Anti-HIV Antibody Shows Promise in First Human Study
April 8, 2015
A single infusion of an experimental anti-HIV antibody called 3BNC117 resulted in significantly decreased HIV levels that persisted for as long as 28 days in HIV-infected individuals, according to Phase 1 clinical trial findings published online today in Nature. Major funding for the research was provided by the Bill and Melinda Gates Foundation, The Rockefeller University, and supported in part by the National Institute of Allergy and Infectious Diseases (NIAID), a component of the NIH. The research was led by long-time NIAID grantee Michel C. Nussenzweig, M.D., Ph.D., of the Howard Hughes Medical Institute at The Rockefeller University in New York City.
Before its first-in-human testing, the 3BNC117 antibody had neutralized many diverse HIV strains in laboratory tests and had protected humanized mice and macaques from HIV and its simian equivalent. To determine if the investigational product would be safe and potentially effective in people, the research team conducted a small clinical trial among 29 volunteers, 17 HIV-infected and 12 uninfected individuals. Study participants received a single intravenous dose of 3BNC117 of 1, 3, 10 or 30 milligrams. The investigational product was well-tolerated by all participants. Among HIV-infected participants, 3BNC117 had the greatest effect on the eight participants who received the highest dose, resulting in significant and rapid decreases in viral load. HIV resistance to 3BNC117 was variable, but some individuals remained sensitive to the antibody for 28 days.
Based on the findings, the authors conclude that 3BNC117 is safe in people and can have a substantial effect on controlling HIV levels and should, therefore, be explored further for use in HIV prevention and treatment. Additionally, in the future the investigational antibody may be used to help eradicate HIV from latent reservoirs in an infected person's body, according to the authors.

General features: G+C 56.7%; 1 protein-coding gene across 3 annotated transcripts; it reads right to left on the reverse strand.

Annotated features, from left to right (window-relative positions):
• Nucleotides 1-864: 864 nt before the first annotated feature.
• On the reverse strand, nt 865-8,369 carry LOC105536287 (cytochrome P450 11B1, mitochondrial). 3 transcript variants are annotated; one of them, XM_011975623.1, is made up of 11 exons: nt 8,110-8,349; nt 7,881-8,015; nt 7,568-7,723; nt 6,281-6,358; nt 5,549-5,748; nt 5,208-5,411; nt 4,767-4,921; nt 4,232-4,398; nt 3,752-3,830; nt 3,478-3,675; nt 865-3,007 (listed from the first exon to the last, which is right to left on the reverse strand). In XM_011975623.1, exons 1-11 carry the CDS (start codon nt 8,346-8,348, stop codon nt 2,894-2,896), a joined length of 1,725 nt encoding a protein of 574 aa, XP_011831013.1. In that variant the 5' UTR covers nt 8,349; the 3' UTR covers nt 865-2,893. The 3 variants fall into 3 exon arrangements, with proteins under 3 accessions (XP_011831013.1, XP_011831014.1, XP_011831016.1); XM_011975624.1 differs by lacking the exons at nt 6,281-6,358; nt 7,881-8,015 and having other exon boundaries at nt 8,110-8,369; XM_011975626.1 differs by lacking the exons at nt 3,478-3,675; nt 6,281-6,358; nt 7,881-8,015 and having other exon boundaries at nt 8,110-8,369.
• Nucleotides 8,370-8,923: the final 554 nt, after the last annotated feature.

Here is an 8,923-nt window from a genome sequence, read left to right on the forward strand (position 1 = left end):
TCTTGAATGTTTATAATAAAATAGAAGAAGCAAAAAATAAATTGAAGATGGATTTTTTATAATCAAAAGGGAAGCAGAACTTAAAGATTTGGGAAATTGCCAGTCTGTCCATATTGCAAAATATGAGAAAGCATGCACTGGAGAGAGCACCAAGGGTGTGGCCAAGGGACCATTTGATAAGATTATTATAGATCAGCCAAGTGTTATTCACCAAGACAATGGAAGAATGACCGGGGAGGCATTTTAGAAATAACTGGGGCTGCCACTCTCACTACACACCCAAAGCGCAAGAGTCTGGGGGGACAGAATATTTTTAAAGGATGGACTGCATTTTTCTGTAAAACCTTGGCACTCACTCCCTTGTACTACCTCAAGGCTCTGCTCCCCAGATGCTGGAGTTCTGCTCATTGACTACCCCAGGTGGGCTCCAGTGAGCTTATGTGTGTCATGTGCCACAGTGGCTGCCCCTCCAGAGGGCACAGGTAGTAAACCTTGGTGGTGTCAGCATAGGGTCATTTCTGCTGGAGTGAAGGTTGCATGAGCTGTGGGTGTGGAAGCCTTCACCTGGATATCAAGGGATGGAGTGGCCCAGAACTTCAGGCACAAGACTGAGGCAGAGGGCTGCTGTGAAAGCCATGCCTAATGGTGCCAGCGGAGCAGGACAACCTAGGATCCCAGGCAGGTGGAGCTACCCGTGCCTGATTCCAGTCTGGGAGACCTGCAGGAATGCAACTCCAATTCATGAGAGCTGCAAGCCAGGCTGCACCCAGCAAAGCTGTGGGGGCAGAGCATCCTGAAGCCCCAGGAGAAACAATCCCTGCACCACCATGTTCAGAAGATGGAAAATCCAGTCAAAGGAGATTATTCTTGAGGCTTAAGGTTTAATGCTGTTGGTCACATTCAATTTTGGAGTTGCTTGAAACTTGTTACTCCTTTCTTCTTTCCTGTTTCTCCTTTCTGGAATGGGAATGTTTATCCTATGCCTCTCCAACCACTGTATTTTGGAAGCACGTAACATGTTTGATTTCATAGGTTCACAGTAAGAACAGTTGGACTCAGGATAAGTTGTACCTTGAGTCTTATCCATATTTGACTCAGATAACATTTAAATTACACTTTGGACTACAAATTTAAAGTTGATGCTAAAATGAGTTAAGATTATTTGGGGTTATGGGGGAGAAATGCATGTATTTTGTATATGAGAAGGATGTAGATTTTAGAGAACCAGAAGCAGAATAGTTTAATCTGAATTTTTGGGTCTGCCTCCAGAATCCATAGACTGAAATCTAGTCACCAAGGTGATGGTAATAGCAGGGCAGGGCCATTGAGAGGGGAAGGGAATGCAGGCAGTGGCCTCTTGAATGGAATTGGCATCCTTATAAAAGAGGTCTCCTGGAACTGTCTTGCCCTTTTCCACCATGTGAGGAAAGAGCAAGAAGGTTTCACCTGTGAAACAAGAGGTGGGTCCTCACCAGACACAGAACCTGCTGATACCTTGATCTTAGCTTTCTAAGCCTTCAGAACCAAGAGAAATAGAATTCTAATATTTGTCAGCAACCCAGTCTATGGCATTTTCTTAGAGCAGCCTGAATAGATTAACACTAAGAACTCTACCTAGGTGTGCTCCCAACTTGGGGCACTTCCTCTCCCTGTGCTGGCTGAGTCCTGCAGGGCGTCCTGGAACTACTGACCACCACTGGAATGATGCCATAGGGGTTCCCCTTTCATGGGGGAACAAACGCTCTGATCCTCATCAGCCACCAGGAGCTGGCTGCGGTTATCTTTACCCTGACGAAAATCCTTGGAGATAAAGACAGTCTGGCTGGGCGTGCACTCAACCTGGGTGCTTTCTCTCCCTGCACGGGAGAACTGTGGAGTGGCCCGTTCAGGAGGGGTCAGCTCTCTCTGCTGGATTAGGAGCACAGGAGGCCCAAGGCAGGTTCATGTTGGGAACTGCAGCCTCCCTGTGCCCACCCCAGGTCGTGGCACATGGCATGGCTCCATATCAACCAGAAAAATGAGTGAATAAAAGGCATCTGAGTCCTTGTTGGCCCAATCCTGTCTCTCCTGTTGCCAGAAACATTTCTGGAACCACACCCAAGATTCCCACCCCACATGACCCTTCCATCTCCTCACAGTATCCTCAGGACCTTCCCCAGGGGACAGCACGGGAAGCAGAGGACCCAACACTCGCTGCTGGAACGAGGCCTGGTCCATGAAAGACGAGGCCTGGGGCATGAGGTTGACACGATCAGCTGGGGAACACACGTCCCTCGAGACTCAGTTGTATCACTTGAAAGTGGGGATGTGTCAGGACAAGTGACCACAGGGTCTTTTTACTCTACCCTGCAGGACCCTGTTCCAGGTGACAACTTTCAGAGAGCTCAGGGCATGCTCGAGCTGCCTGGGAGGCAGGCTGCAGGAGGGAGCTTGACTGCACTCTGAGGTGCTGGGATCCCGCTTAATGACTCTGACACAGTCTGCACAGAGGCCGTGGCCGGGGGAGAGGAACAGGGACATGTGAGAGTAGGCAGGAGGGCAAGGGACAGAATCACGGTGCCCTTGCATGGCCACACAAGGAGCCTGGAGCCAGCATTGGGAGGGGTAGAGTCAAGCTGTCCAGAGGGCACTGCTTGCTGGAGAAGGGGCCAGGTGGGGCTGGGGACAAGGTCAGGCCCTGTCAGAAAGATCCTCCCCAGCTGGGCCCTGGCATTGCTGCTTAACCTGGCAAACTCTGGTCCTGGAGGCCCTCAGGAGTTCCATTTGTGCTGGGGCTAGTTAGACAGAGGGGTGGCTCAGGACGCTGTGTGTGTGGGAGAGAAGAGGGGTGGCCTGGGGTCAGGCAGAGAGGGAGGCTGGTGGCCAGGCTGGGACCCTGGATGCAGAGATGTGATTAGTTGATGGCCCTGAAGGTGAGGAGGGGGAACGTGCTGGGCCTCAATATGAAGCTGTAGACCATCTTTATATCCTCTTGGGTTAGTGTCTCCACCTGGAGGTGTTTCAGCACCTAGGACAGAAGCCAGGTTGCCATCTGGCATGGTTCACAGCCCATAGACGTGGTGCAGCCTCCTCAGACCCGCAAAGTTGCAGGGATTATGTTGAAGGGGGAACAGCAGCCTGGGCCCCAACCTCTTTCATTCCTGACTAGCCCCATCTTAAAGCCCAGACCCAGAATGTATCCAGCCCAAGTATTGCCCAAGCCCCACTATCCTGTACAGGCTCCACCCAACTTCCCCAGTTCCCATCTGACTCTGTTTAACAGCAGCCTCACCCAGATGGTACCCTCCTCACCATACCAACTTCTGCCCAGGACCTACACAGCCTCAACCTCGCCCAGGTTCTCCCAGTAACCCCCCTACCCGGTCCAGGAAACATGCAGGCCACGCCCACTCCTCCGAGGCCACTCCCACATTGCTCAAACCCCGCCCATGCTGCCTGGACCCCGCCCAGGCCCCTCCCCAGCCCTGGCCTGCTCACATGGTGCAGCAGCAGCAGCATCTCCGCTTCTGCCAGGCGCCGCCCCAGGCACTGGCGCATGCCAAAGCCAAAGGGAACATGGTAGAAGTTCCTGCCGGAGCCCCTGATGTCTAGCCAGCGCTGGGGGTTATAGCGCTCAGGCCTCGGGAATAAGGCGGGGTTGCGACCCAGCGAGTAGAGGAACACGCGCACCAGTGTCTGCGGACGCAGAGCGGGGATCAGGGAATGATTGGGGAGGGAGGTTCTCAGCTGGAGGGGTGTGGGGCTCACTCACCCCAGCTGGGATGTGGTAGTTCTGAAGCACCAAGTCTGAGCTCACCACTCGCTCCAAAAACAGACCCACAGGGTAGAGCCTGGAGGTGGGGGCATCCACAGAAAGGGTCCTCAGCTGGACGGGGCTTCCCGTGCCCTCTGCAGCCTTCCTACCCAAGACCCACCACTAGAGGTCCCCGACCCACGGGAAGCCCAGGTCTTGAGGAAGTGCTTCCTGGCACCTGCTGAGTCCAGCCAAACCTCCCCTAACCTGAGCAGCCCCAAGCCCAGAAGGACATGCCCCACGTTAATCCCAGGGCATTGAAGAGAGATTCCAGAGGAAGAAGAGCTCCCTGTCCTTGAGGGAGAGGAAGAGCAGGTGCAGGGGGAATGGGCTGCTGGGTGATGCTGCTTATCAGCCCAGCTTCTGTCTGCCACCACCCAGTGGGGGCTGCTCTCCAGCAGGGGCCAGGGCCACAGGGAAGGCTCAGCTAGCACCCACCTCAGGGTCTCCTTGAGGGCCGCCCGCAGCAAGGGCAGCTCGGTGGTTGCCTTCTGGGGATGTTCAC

Marina Caskey et al. Viraemia suppressed in HIV-1-infected humans by broadly neutralizing antibody 3BNC117. Nature DOI: 10.1038/nature14411 (2015).
NIAID Director Anthony S. Fauci, M.D., is available for comment.
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About the National Institutes of Health (NIH):
NIH, the nation's medical research agency, includes 27 Institutes and Centers and is a component of the U.S. Department of Health and Human Services. NIH is the primary federal agency conducting and supporting basic, clinical, and translational medical research, and is investigating the causes, treatments, and cures for both common and rare diseases. For more information about NIH and its programs, visit www.nih.gov.
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